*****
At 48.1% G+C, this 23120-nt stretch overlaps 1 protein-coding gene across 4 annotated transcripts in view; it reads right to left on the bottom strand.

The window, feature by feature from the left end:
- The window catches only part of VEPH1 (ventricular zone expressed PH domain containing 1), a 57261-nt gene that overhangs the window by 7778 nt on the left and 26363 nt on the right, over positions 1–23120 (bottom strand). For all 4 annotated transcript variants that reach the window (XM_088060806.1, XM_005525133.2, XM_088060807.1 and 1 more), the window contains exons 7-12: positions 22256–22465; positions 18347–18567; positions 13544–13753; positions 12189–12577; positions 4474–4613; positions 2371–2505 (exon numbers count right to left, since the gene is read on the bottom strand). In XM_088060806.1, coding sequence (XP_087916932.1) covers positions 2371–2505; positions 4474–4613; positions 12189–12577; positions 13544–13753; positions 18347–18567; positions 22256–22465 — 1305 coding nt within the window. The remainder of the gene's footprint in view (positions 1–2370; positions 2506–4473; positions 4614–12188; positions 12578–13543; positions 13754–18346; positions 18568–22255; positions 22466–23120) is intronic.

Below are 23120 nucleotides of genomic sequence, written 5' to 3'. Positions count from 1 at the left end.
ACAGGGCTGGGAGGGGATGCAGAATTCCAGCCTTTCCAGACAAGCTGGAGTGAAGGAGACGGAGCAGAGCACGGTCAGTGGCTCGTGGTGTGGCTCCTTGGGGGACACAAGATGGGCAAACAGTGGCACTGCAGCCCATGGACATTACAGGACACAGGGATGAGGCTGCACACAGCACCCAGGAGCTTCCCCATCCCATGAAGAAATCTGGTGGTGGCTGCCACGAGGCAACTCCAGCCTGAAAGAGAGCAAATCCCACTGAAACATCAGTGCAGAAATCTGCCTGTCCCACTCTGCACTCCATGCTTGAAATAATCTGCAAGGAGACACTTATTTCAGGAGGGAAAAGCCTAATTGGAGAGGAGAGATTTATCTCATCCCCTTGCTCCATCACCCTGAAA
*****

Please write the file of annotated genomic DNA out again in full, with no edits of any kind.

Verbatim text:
At 48.1% G+C, this 23120-nt stretch overlaps 1 protein-coding gene across 4 annotated transcripts in view; it reads right to left on the bottom strand.

The window, feature by feature from the left end:
- The window catches only part of VEPH1 (ventricular zone expressed PH domain containing 1), a 57261-nt gene that overhangs the window by 7778 nt on the left and 26363 nt on the right, over positions 1–23120 (bottom strand). For all 4 annotated transcript variants that reach the window (XM_088060806.1, XM_005525133.2, XM_088060807.1 and 1 more), the window contains exons 7-12: positions 22256–22465; positions 18347–18567; positions 13544–13753; positions 12189–12577; positions 4474–4613; positions 2371–2505 (exon numbers count right to left, since the gene is read on the bottom strand). In XM_088060806.1, coding sequence (XP_087916932.1) covers positions 2371–2505; positions 4474–4613; positions 12189–12577; positions 13544–13753; positions 18347–18567; positions 22256–22465 — 1305 coding nt within the window. The remainder of the gene's footprint in view (positions 1–2370; positions 2506–4473; positions 4614–12188; positions 12578–13543; positions 13754–18346; positions 18568–22255; positions 22466–23120) is intronic.

Below are 23120 nucleotides of genomic sequence, written 5' to 3'. Positions count from 1 at the left end.
ACAGGGCTGGGAGGGGATGCAGAATTCCAGCCTTTCCAGACAAGCTGGAGTGAAGGAGACGGAGCAGAGCACGGTCAGTGGCTCGTGGTGTGGCTCCTTGGGGGACACAAGATGGGCAAACAGTGGCACTGCAGCCCATGGACATTACAGGACACAGGGATGAGGCTGCACACAGCACCCAGGAGCTTCCCCATCCCATGAAGAAATCTGGTGGTGGCTGCCACGAGGCAACTCCAGCCTGAAAGAGAGCAAATCCCACTGAAACATCAGTGCAGAAATCTGCCTGTCCCACTCTGCACTCCATGCTTGAAATAATCTGCAAGGAGACACTTATTTCAGGAGGGAAAAGCCTAATTGGAGAGGAGAGATTTATCTCATCCCCTTGCTCCATCACCCTGAAA